2 mins

NGINX and Pathfinder Wordlists Release

Security Operations Analyst

Hey hackers,

We’re thrilled to share something in the works for a while—a brand-new NGINX paths wordlist designed to supercharge your web security efforts. Whether you’re a seasoned pro or just starting, this tool will make your job much easier.

Why Focus on NGINX?

This project focuses on identifying NGINX alias traversal vulnerabilities caused by misconfiguration. The technique utilized for this identification is based on a method presented by Orange Tsai at BlackHat USA 2018. The core idea is to check if a specially crafted request to a URL can bypass certain directory restrictions due to incorrect NGINX configuration.

Vulnerability Detection Technique

The specific vulnerability we are looking for occurs when a URL like returns the same response as This indicates that the server's configuration is not correctly handling the alias directive, allowing potential directory traversal attacks.


  1. Data Collection from GitHub:
    • We accessed GitHub's dataset available on BigQuery, a powerful data analysis tool, to download all publicly available NGINX configuration files. This extensive dataset provides a comprehensive source for analyzing various configurations used in real-world scenarios.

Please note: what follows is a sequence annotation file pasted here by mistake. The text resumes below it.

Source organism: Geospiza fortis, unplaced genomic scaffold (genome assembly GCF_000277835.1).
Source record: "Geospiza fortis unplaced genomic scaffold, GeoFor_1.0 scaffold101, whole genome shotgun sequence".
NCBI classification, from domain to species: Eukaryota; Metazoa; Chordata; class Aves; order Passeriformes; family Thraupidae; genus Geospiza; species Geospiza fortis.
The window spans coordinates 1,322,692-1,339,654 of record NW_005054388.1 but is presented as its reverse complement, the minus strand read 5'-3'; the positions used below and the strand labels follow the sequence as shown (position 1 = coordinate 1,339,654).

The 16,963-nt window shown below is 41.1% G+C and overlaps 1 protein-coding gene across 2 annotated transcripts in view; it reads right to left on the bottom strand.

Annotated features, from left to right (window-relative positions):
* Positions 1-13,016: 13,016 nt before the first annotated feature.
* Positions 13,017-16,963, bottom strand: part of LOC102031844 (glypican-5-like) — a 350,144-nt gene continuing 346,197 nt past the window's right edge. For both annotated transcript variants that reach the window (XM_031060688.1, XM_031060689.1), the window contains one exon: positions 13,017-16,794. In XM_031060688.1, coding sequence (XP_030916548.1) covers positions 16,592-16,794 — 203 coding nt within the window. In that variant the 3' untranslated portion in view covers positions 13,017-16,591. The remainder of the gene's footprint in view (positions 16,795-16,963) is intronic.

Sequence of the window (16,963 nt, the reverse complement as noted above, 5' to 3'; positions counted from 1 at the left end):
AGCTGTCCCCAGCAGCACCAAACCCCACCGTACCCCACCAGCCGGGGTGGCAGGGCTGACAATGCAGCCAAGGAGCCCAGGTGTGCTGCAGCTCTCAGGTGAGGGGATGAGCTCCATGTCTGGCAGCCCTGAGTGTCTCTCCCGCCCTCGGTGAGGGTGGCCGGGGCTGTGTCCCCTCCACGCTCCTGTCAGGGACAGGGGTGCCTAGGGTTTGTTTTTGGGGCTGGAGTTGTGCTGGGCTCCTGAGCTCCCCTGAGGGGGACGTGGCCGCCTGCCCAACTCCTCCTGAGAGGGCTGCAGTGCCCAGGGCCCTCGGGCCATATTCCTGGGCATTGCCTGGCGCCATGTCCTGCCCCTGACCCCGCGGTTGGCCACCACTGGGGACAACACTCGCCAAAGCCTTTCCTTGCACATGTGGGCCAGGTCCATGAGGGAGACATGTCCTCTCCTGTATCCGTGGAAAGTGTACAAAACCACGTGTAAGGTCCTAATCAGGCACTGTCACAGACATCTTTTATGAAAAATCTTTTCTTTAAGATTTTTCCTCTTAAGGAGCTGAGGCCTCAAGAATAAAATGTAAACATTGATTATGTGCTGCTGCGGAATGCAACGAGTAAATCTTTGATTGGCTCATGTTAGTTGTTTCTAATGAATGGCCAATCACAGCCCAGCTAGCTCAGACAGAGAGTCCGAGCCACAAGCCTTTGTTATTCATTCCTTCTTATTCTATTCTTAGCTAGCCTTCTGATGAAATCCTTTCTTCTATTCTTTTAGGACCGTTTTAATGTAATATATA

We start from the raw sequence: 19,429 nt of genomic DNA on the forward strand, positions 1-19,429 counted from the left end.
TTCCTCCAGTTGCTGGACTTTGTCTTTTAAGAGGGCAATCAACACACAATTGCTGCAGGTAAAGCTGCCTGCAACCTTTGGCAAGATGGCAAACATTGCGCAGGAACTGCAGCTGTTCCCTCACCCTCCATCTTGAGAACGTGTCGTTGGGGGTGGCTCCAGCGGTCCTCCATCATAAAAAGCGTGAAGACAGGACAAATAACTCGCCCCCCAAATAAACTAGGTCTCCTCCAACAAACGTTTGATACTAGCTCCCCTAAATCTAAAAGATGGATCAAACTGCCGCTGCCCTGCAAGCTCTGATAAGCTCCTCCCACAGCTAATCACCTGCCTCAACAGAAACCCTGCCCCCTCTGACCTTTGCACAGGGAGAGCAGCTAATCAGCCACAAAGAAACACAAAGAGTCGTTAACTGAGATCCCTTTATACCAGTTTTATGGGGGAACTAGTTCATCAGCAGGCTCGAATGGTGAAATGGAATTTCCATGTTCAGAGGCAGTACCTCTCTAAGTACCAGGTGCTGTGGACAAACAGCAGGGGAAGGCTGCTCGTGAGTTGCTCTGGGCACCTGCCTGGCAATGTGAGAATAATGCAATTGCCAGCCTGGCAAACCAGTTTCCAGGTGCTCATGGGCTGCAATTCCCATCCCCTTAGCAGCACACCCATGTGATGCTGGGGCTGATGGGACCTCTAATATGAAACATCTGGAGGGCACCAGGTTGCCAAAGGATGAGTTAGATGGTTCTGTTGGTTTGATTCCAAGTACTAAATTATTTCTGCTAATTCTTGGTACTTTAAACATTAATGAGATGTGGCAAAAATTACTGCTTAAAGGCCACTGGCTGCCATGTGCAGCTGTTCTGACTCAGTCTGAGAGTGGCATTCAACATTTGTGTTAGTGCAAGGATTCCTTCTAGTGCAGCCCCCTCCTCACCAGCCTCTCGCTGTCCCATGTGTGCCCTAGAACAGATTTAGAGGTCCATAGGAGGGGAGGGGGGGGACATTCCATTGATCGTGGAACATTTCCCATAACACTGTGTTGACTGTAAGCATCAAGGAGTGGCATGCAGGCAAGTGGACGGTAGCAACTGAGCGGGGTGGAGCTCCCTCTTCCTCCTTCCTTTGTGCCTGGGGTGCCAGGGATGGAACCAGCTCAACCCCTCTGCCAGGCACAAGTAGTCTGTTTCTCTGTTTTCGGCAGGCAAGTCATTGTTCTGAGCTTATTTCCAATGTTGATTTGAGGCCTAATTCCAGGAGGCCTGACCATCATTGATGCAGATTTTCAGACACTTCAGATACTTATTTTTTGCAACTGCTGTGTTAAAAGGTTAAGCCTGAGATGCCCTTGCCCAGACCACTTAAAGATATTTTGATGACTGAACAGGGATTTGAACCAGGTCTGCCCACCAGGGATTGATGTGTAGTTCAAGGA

2. Analysis Using Gixy:
    • Gixy is an open-source tool designed to analyze NGINX configuration files for security issues and misconfigurations. We used Gixy to scan the downloaded NGINX configurations to identify those that are vulnerable to the alias traversal attack. This step automated the process of finding potential misconfigurations efficiently.
  3. Wordlist Compilation:
    • After identifying the vulnerable configurations, we compiled them into a wordlist. This wordlist serves as a reference for further testing and validation. Security researchers and administrators can use this wordlist to check their own servers for similar vulnerabilities.

What’s in the Wordlist?

Here’s what you can expect:

  • Common and rare NGINX configuration paths.
  • Default directories and installation paths.
  • Typical file names and structures used in NGINX.
  • Paths related to various NGINX modules and third-party plugins.

This list is all about giving you the upper hand in identifying weak spots in NGINX configurations.


  • Comprehensive: Our wordlist covers everything from default settings to the more obscure paths you might encounter.
  • Up-to-date: We’ll keep the list fresh with the latest paths from new NGINX versions and widespread configurations.
  • Community-Powered: We’re tapping into the knowledge of the security community to keep this wordlist as effective as possible.

How to Use It

Find it on our GitHub here: 

Get Involved

We’d love for you to help us improve this wordlist. If you have suggestions or new paths, head to our GitHub page and contribute.

New Feature: Server Extractors Endpoint - Pathfinder

Pathfinder is an open-source tool designed to identify paths from exposed status pages. It focuses on parsing status pages of web servers and services like Apache, PHP-FPM, and Prometheus to extract unique paths which can be crucial for security assessments or web reconnaissance.

Here’s how to access the server extractor endpoint:

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